Live Show Review

The Boys are Back, The Boys are Sad: Waterparks in New York City

by Sofie Vasquez

The Houston, Texas trio left a lasting impression at The Marlin Room in Webster Hall, establishing themselves as an innovative, household name in the pop punk scene.

Waterparks turned heads when their debut album Double Dare dropped in November of last year.  Being placed in a genre such as pop punk that can sometimes be notorious for producing generic, standard music, Waterparks has created an album reminiscent of the early 2000s pop punk scene, infused with inventive styles and progressive influences that manage to maintain their own individual tone and spirit.  The success of their album skyrocketed Waterparks from a humble crowd at last year’s Vans Warped Tour to not only joining a successful tour with Sleeping with Sirens but headlining their first ever tour in the United States, as well as scoring a UK/US tour with All Time Low in the summer.

Their New York date was completely sold out.  By 11am, over fifty people were already lined up alongside Webster Hall, waiting impatiently in the horrid cold for the doors to open.  When they did, young kids – on average, a majority of the crowd were under fifteen – stormed inside, pushing viciously to the front.  Supported by the English band Creeper and co-headlining with Too Close to Touch, Waterparks took the stage.  The Marlin Room overflowed with fans constantly pushing forward to get as close as possible. Otto Wood of Waterparks sat by his drum set, waving at fans frantically trying to contain themselves as guitarist Geoff Wigington and lead vocalist/ guitarist Awsten Knight ran up on stage, opening with “Made in America” off Double Dare.  The track is layered with metal but also electronica style undertones, igniting a mosh pit and a sea of crowd surfers that continue endlessly throughout the night.  “Hawaii (Stay Awake)” followed next with Knight declaring everyone attempt to get on stage, and with no hesitation, as Waterparks performed their danceable, catchy track, a swarm of teenagers flung themselves forward to the front.  It was an overwhelming, chaotic scene only heightened by “Crave” – a song off their EP Cluster – that longtime fans go berserk for. The performance of “Crave,” however, is one of Waterpark’s strongest, highlighting not only Knight’s extension of his vocal range and showing off Wigington’s excellent co-vocals, but also how effortlessly and perfectly the upbeat synths and electronics display syncs with heavy rock elements.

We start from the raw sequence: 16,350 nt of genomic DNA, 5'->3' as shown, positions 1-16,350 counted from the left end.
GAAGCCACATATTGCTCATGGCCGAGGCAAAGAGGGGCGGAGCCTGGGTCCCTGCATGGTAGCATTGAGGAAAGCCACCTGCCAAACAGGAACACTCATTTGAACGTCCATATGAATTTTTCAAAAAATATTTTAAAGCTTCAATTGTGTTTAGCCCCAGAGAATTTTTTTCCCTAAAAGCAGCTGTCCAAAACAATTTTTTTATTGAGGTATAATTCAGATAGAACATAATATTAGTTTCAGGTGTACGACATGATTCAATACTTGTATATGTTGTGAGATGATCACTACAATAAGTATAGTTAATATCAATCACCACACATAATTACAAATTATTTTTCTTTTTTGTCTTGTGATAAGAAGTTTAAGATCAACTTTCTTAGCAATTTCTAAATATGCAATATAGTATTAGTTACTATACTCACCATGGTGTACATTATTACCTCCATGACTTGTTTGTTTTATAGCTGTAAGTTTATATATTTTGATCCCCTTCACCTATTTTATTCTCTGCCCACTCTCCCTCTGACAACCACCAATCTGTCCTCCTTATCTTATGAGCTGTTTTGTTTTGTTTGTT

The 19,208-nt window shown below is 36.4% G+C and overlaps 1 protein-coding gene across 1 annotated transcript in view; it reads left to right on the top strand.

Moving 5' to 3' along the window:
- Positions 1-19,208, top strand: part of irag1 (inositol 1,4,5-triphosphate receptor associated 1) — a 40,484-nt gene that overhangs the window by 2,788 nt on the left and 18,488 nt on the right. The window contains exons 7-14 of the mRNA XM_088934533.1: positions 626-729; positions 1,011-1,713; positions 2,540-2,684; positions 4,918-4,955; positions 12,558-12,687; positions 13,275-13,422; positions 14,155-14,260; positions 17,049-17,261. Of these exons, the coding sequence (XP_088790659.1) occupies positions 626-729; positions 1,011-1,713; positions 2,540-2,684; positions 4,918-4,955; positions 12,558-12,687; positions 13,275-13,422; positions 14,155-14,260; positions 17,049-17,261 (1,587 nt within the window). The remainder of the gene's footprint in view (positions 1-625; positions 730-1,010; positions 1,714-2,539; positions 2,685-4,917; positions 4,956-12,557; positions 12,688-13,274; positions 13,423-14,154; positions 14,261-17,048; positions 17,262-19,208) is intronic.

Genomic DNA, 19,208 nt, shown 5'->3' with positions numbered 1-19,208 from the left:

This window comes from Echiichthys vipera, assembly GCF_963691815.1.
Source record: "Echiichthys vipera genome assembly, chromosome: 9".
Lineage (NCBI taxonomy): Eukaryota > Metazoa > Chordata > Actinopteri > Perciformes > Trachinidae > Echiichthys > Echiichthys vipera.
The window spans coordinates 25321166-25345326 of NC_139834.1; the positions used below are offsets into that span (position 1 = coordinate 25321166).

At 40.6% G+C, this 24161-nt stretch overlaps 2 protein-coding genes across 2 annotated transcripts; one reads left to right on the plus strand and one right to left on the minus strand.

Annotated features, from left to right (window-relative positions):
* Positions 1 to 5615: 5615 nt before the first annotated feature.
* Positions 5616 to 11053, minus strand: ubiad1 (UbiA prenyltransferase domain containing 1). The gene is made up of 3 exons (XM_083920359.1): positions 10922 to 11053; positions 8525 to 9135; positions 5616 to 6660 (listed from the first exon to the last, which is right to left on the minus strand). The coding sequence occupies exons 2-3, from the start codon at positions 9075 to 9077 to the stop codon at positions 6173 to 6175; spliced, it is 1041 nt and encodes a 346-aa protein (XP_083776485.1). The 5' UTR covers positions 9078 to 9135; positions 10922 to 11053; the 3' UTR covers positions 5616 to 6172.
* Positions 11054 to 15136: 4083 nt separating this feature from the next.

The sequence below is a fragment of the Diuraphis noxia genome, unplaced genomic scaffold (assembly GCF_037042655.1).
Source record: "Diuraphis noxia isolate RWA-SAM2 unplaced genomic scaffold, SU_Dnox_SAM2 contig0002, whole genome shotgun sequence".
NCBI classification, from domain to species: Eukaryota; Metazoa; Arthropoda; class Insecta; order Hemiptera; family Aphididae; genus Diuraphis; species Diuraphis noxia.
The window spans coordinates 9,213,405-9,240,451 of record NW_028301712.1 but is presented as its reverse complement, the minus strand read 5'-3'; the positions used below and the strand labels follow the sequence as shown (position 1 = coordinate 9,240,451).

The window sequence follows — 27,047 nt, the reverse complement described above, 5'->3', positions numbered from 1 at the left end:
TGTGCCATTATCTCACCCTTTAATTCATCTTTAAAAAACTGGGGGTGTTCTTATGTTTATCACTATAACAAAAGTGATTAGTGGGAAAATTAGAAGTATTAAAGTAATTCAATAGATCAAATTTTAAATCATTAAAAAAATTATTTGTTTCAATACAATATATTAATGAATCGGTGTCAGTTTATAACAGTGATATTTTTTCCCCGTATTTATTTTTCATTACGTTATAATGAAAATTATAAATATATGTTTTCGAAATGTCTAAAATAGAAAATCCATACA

Waterparks NYC webster hall
Photos by Sofie Vasquez

“Stupid for You” – the band’s most popular and well known track to date – was infectiously catchy.  No one in the audience missed a beat or lyric as they sung along, actually dancing and bopping their heads to Wood’s drum beat as some attempted to match Knight’s impressive falsetto.  The song is about being lovesick, and it’s a feeling everyone resonates with so passionately that the participation is awe-inspiring.  There is not one dull or still person at the show, especially during that song.  However, “Stupid for You” fails to do justice to Waterpark’s potential, unlike “Gloom Boys,” a song so charismatic and well-done that the live performance is actually sublime.

Knight really challenged his vocals during this song, seamlessly changing between falsettos, staccato singing, and aggressive vocals.  At times, he lowered his tone to a hushed, gentle one in the middle that is gradually built up to a tense, vicious chant of, “The boys are back/ the boys are sad,” alongside Wood’s beat and Wigington’s guitar that brought it to a climatic, satisfying finish.

The electrifying eclectic “Mad All the Time” was a visually stunning performance as the rotating, vibrant lights intensify the experience. You can’t help but be captivated by how Waterparks controled the stage. Geoff Wigington’s eyes focused on his hands as his fingers slid down the guitar’s neck, a sly smile on his lips. Otto Wood wore a cheeky grin as he smasheed his drumsticks against the cymbals.  Awsten Knight laughed as he launched himself onto the crowd, completely enthralled by the moment.

Waterparks nyc Webster hall
Photos by Sofie Vasquez

Transitioning from the energetic performance, Knight switched to his acoustic guitar as he said into the mic, “Sing as loud as you can.  The person this is about is standing right there.”  Knight smiled bashfully, glanced to his girlfriend on the side of the stage right before he played the intro to “21 Questions.”  Knight delivered a genuine and tender performance with his unplugged set, completely in the moment as he is accompanied by the audience chanting the chorus.  Wigington and Wood transitioned naturally back into the set, elevating Knight’s performance with their instruments building to a thrilling climax where the full band kicks back in.  The second Knight finished singing, his girlfriend runs straight towards him, pulling him into a kiss  – a heartwarming moment that leaves the crowd feeling touched and Knight blushing.

“I’m a Natural Blue” packed an exhilarating punch, and the crowd was chaotic. People were soaring, some were falling, and some were hauled away before they could even grasp the stage.  “I’m a Natural Blue” transitioned quickly to “Dizzy,” a track with infectious guitar melodies and prominent drums tied to Knight’s gloomy singing.  At the end of the night, Waterparks closed with “Royals,” one of the best songs off Double Dare.  The most appealing aspect of Waterparks is that their songwriting is self-aware, and that resonates with everyone who listens to them.  The audience was completely engaged; people were jumping onto the stage, singing alongside Knight in his microphone, and in that moment, you can’t shake off how happy you are that the band has come so far, and you know they’re only going upward from here.

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